• The SOFTNESS of a hand clasp or a salute, free moments to write home, sucking mud in the the bottom of trenches, wet clothes, marching through snow and canned green peas.
  • The CROSS HATCH of confusion, exhaustion, moral turmoils, disrespect, fear, blind orders, singing, comradeship, buddies dying, loyalty, principals and duty.
  • The SMOOTHNESS of a flag lifting in a breeze, a swallow of brandy, a team effort, a bomb being released or the arc of a shell in the sky. Smooth decisions handed down from politicians and officers, and smooth words from home to soften hardened hearts.

Thanks for listening to me release some of my pent up thoughts. Is there any answer to war? Many people much wiser than I have never reached a conclusion. May God have mercy on us.

Saturday, September 30, 2017

Kids and Grandkids


KIDS AND GRANDKIDS 

I have a couple of photo boards around the house and change them up as I have time. This one is right over my dresser, where the insurance man and I see it every day. I thought it would be fun to be seasonal this time, and so I searched for for fall family photos through the years. I am loving it. So fun to see different grand kids at different stages. I think they will have fun seeing it too.

Thursday, September 21, 2017

Happy Pretend First Day of Autumn!

"Delicious autumn! My very soul is wedded to it, and if I were a bird I would fly about the earth seeking the successive autumns."
George Eliot

I am pretending that today is the first day of autumn, instead of tomorrow. It was so beautiful this morning. Crisp and chilly, bright blue skies and sunshine, and a hint of wood smoke in the air. A few bushes and trees have a touch of turning color. 
I put on some beautiful music, and proceeded to decorate the house with my autumn things. It was wonderful and I even had a second cup of coffee to celebrate. I enjoy the cooler weather, and we do have beautiful fall days in Central Oregon.

In the afternoon I got a cup of tea (with a scone of course) and got out my Brambly Hedge book for Autumn and re-read it. Such lovely stories, drawings and books. I also put out my Brambly Hedge Autumn plate, tumbler and teacup and saucer. A great thing to do on the first day of autumn, don't you agree?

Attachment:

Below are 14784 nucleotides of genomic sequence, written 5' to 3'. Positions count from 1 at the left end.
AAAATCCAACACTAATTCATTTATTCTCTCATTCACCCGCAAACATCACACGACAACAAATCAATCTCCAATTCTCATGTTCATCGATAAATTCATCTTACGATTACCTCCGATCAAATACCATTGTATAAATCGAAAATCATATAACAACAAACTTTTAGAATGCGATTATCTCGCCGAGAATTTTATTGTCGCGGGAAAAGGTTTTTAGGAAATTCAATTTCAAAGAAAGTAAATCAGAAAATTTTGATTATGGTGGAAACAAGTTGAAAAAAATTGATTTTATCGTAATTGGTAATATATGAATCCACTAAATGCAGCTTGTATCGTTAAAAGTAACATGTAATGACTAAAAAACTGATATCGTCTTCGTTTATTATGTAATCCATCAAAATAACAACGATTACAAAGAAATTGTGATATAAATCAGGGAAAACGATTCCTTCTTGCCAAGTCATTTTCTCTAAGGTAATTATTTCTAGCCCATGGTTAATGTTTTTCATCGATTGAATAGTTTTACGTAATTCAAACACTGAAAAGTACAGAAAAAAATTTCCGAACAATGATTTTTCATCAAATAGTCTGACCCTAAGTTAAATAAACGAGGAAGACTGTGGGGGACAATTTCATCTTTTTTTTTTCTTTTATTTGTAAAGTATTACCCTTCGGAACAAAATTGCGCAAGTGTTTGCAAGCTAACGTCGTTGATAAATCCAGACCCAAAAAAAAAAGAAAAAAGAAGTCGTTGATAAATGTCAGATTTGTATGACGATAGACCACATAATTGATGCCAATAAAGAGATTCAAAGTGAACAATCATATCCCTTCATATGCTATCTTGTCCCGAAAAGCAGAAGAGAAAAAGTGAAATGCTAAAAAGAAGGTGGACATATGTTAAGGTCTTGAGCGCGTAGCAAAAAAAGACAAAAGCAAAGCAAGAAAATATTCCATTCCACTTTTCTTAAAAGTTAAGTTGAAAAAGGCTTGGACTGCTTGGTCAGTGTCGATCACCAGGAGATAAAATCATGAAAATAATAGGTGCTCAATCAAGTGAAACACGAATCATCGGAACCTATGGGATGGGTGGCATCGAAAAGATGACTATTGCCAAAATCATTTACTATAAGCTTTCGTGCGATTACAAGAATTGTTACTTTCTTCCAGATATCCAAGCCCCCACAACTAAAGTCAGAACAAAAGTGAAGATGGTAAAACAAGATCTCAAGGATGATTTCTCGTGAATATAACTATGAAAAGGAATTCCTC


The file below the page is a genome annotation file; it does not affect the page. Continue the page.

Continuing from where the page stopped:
Crab apple limbs in front of the pine trees.
A little pinkish red, which I can see from my front window.
And gorgeous plum colored crab apples, that the birds haven't got hungry enough to to find. 

Happy Pretend First Day of Autumn!

Tuesday, September 19, 2017

Country Scenes and Children's Dreams

Like I promised, we are at the edge of the arena at the fairgrounds in Burns. The insurance man took the day off and we went and took his mom to the fair. We started by looking at exhibits and seeing the theme of the fair in every one's handiwork. The theme was ' Country Scenes and Children's Dreams', a theme I really liked. We visited with friends, had some hamburgers with grilled onions, and then we decided to go into the grandstands and watch horse roping and some horse races as well.
Here are all the cowboys all lined up on horses, waiting their turns to rope a wild horse. Harney County is still one of the cowboy capitals of our country. Lots of ranchers here.
Just waiting for the next riders. 
They rope in teams of two, one around the neck and one to capture a back leg.
They are pretty good with their ropes, but only a few teams actually got their ropes around both the neck and leg. Beautiful horses. I especially liked the gray and black horse in this photo. Enlarge the photo to see it better.
While their Dads and Grandpa's were roping, some of the little cowboys were having a grand time in the dirt. Complete with hats and boots.

We had some fair food while we watched. Mom had an ice cream cone and the insurance man and I split a root beer float. We also ate some 'funnel cake fingers' and split an order between the three of us.

There are also plenty of cowgirls out there too.They are very good at their horse skills. 
We watched two or three horse races, and enjoyed that before going out to look at the 4H animals. 
Really cute calf that came along with his mama, so that she could be judged.
We decided we were tired, so went home and fixed dinner before relaxing for the evening.
On Saturday morning, we got up early and went to the 'Cow Ladies' breakfast. The ranchers grill steaks, flip big pancakes and fry eggs on outdoor grills, while the we follow the line and end with an offer of brandy. (Too early in the day!) The breakfast was yummy (love that steak) and it's all for a good cause, college scholarships for the 4H kids. My mother-in-law loves to visit all the people who have come into town, and a good time was had by all. After that, full and stuffed, we went downtown and put up chairs for the Fair Parade. A friend of ours was named Grand Marshall of the parade, and there were children in droves, exited to pick up the candy. This family was next to us, and the candy they snagged should keep them going until Halloween.

The insurance man and mom, the empty chair is for the lady snapping the picture!
The honor guard came first, and we all stood to recite the pledge of allegiance. You gotta love small town America, where there are no protesters in sight....
Then we all sang the National Anthem while some old cars went by. Beautiful.
And the parade was wonderful, with a visit from Smokey the Bear, no less. 

Another great fair to celebrate!